Walking down the aisle of Faneuil Hall to roaring applause and tear stricken faces with Frank Sinatra’s “My Way” playing in the background, Boston Mayor Thomas Menino made his formal announcement Thursday that he would not run for reelection in November.
“I am here with the people I love, to tell the city I love, that I will leave the job that I love. I can run, I can win, and I can lead, but not ‘in-the-neighborhoods-all-the-time’ as I like,” Menino said.
After several ailments landed him in the hospital for more than eight weeks, Menino said he was back on a mayor’s schedule, but not his own schedule.
“I miss that,” he said. “I miss hitting every event, ribbon cutting, new homeowner dinner, school play and chance meeting. Spending so much time in the neighborhoods gives me energy. Being with our residents builds our trust. It may not be the only way to lead Boston, but it’s the only way for me.”
Menino, 70, broke the news Wednesday night when The Boston Globe announced he would not seek a sixth term after 20 years as mayor.
“I will be very proud if I have changed our city in some ways that last,” he said. “I do plan to stay very engaged in Boston’s future. I am not retiring, but just turning the page on this chapter to the next.”
The announcement brought many Massachusetts politicians to the area including Gov. Deval Patrick, U.S. Sen. William ‘Mo’ Cowan and U.S. Rep. Stephen Lynch.
Menino said he would not endorse any particular candidate to fill his position.
“I have no plans to pick the person to fill this seat,” he said. “I just ask that you choose someone who loves this City as much as I have.”
City Councilor John Connolly formally declared his candidacy Feb. 24 and Menino’s announcement opens the door for other candidates to throw their name into the race.
Menino told reporters after the speech that he hopes the next mayor will understand the neighborhoods and what they need.
“I’m just grateful for the support that I’ve gotten over the past 20 years,” he said. “[This is] not a final message.”
U.S. Rep. Ed Markey said in a statement Thursday Menino had an unparalleled commitment to the neighborhoods of the city.
“Tom Menino is one of the greatest mayors in the country and in Boston’s history,” Markey said in the release. “I want to thank Mayor Menino for his 20 years of outstanding leadership, and I look forward to seeing what he has in store for us in the months ahead as he continues his legacy as a monumental and transformative figure in Boston history.”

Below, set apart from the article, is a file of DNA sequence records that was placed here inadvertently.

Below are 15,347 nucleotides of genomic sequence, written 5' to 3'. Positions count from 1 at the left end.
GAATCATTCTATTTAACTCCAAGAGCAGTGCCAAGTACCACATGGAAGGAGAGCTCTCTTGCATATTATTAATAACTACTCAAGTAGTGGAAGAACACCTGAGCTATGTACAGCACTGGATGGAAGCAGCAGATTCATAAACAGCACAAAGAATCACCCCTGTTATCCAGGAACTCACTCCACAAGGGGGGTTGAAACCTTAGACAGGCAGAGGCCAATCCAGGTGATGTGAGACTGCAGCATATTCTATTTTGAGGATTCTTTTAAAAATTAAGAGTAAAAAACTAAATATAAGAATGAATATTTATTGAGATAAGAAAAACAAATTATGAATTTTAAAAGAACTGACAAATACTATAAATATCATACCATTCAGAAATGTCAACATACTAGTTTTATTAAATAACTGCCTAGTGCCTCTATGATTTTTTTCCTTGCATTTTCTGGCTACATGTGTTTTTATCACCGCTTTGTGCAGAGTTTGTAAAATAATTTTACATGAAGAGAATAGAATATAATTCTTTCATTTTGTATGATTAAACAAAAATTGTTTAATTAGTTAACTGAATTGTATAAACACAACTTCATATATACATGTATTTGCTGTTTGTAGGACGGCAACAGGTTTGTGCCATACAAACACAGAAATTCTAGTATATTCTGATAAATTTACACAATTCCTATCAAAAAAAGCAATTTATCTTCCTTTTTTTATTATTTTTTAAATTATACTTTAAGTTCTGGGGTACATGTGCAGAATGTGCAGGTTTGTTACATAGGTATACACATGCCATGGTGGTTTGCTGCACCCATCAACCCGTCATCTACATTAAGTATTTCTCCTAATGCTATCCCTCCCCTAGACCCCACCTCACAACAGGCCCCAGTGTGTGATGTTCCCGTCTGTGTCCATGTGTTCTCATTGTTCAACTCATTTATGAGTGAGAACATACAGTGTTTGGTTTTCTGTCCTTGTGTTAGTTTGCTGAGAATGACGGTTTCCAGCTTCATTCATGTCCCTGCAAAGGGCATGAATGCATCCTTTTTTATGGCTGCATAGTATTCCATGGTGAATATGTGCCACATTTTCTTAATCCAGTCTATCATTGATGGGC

U.S. Sen. Elizabeth Warren said in a statement Thursday that he is an example of how a city should be governed.
“Tom Menino is the best. Period. He is the best mayor in America,” she said. “I thank him for all he has done for the families of Boston over the last two decades and for the tremendous legacy he leaves for future generations of Bostonians.”
Mark Ciommo, city councilor of Allston and Brighton, said Menino did the best job running the city and led it into a time of prosperity.
“He’s going out on top of a long, great distinguished career as the mayor of our city. An absolutely better city than he inherited it and I am going to miss him because I’ve grown to love the man,” Ciommo said. “He’s a great man and a good friend.”
He said Menino focused on important issues in the neighborhoods and many people will remember him for this.
“He’s touched half the people in the city of Boston,” he said. “I’m just proud to say that I was able to work with this man and accomplish and make our city a better place.”
Some Boston residents said Menino will be missed because of everything he has done for this city.
“It’s a sad day for the city. Mayor Menino has been an amazing mayor and we’ve had 20 years of prosperity and growth in the city and it’s too bad that he’s moving on,” said Mimi Turchinetz , attorney and resident of Hyde Park.
Turchinetz said Menino successfully dealt with all issues of the city from education to healthcare.
“I think he has created a welcoming city for immigrants and has been aggressively supportive of choice and domestic partners,” she said.
Kevin Kelly , 47, resident of Jamaica Plain and worker at Northern Contracting Corporation, said the number of people in Faneuil Hall to watch his announcement was a testament to the kind of person he is.
“He’s done a great job in the city. He’s been here for many years and people are out because this guy has done a great job,” Kelly said.
Kelly said whoever fills Menino’s position has a big job ahead of them.
“John [Connolly] is a great guy and he has a good reputation,” he said. “There are other people that I’m hearing might be running, so I think it’s going to be one hell of a race.”
Melissa Adan contributed to the reporting of this article.